Posts Tagged ‘Aidan Burley’

Aidan Burley equal opportunities photo special

30/07/2012, 07:00:50 AM

Why, who’s this cheeky little scamp? It’s only misunderstood Twitter führer Aidan Burley. Here he is in a photo from his latest constituency e-bulletin, hard at work introducing a local councillor to the prime minister.

Well done Aidan, it’s good to motivate the local troops and what better opportunity than a glittering Number 10 reception. This councillor was probably selected for such an exclusive invitation because of some form of outstanding local community contribution.  That would probably explain why she is featured so prominently is Aidan’s e-bulletin.

But hang on, she looks familiar. What’s that name again? The bulletin tells us it’s Jodie Jones.

Surely not the Jodie Jones who also works for one Aidan Burley? And it can’t be the Jodie Jones that young Aidan is currently squiring around the bright lights of Cannock Chase?

Because, if it were that Jodie Jones, in a spirit of openness and transparency, we know Aidan would have made it clear in the bulletin.

Otherwise people could get confused again, much as they did over his Olympic tweets, and there might another terrible misunderstanding.

Silly, wrong-headed people might draw erroneous conclusions about the type of outstanding local contribution needed to secure an invite from Aidan to meet the PM and quaff free vino.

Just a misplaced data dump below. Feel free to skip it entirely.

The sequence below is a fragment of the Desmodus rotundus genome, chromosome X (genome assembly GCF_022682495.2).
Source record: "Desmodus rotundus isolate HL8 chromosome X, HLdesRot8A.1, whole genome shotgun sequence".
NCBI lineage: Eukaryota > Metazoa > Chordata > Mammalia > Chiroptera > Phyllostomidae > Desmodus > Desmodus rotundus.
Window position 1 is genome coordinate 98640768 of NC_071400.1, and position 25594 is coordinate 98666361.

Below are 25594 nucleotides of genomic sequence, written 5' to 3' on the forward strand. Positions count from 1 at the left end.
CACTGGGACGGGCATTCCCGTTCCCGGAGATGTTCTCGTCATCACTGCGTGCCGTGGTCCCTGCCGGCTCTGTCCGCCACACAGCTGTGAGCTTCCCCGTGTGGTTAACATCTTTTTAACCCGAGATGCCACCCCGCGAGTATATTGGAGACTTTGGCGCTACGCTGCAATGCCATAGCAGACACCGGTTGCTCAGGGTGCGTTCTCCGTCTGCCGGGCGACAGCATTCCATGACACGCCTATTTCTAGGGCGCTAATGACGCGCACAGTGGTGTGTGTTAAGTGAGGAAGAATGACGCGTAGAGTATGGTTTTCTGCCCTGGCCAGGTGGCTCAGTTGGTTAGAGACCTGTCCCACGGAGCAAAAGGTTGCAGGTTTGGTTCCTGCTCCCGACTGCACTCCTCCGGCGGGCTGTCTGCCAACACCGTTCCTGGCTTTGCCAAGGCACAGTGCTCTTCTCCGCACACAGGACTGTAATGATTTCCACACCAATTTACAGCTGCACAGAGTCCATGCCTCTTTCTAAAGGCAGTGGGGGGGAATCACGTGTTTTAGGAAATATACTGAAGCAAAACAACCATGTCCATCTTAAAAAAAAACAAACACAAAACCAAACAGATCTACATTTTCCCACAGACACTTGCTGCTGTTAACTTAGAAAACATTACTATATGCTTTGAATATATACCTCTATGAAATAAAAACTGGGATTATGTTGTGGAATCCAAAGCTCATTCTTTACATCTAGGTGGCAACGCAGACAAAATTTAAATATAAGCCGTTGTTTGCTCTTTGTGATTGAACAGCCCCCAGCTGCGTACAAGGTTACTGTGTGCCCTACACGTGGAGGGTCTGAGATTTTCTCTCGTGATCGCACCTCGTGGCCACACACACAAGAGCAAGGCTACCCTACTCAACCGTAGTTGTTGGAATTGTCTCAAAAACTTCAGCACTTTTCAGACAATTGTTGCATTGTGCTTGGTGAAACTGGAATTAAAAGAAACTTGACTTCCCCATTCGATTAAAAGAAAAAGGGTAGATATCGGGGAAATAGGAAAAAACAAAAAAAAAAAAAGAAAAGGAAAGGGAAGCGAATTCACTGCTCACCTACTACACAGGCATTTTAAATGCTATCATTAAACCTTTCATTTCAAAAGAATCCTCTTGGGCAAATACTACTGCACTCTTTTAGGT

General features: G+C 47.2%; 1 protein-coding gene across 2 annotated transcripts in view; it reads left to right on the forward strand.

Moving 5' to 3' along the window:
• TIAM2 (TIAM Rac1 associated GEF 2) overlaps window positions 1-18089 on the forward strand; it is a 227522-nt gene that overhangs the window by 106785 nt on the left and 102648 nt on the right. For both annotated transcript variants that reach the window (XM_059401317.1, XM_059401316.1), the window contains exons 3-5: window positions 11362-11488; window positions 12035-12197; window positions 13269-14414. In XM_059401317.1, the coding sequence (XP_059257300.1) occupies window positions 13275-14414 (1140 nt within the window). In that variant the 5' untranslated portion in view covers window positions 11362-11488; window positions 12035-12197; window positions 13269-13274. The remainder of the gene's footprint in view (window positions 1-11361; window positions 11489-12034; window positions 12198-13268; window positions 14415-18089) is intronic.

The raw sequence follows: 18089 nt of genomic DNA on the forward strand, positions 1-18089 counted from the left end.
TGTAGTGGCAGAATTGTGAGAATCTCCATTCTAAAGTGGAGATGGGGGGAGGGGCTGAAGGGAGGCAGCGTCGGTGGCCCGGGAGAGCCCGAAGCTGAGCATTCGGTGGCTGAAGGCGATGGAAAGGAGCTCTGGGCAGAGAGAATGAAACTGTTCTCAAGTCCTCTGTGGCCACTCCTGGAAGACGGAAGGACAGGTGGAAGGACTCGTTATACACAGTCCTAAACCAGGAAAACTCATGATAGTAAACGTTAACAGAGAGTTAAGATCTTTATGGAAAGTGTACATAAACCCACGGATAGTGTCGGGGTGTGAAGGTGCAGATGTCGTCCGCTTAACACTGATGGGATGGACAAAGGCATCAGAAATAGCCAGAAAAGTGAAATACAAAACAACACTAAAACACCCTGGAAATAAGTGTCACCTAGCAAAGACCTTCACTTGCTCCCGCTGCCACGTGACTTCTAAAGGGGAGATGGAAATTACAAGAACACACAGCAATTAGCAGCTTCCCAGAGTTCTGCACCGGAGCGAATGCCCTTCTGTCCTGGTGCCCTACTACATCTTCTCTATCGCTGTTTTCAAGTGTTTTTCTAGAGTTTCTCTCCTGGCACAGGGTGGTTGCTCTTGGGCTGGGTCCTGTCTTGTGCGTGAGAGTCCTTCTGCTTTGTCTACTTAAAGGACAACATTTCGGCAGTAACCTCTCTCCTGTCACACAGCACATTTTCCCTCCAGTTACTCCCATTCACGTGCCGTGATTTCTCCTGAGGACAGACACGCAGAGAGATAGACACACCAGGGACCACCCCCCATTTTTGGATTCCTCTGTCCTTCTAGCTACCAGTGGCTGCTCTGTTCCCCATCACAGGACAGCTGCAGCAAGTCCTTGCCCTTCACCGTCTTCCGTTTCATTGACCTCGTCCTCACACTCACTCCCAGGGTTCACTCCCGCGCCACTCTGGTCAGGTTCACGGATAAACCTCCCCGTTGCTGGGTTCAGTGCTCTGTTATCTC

That would never do, because as we know from Aidan’s Friday night tweeting and subsequent clarifications, no one is more dedicated to the cause of equality of opportunity than Cannock Chase’s MP.


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Cameron lets his cynicism show, again.

19/12/2011, 02:58:00 PM

by John Woodcock

Alastair Campbell’s  notorious “golden rule” on political sackings – that once someone had been subject to a press onslaught for ten days or so they had to go – may well have been apocryphal.

That no-one seems quite sure when he said it or exactly how many days the siege of government had to last before the hapless cabinet member was tossed over the castle ramparts suggests as much.

But Alastair’s rule has passed into Westminster folklore because it accurately encapsulates a wider phenomenon: namely, the power of media pressure in deciding who should be allowed to keep their job in the face of controversy, and who should not.

That sustained pressure has undoubtedly claimed political scalps which, once the storm of controversy has subsided, people realise ought to have remained on their owner’s head.

So on one level, it was shrewd of David Cameron to send out a message on becoming prime minister that he did not recognise the rule and would not be abiding by it. It was the obvious thing for a new premier to do – any signal to the contrary would be an incentive for the press pack to sustain its attack beyond the merits of a story in the knowledge that journalists were guaranteed to get a result if they held out for long enough.


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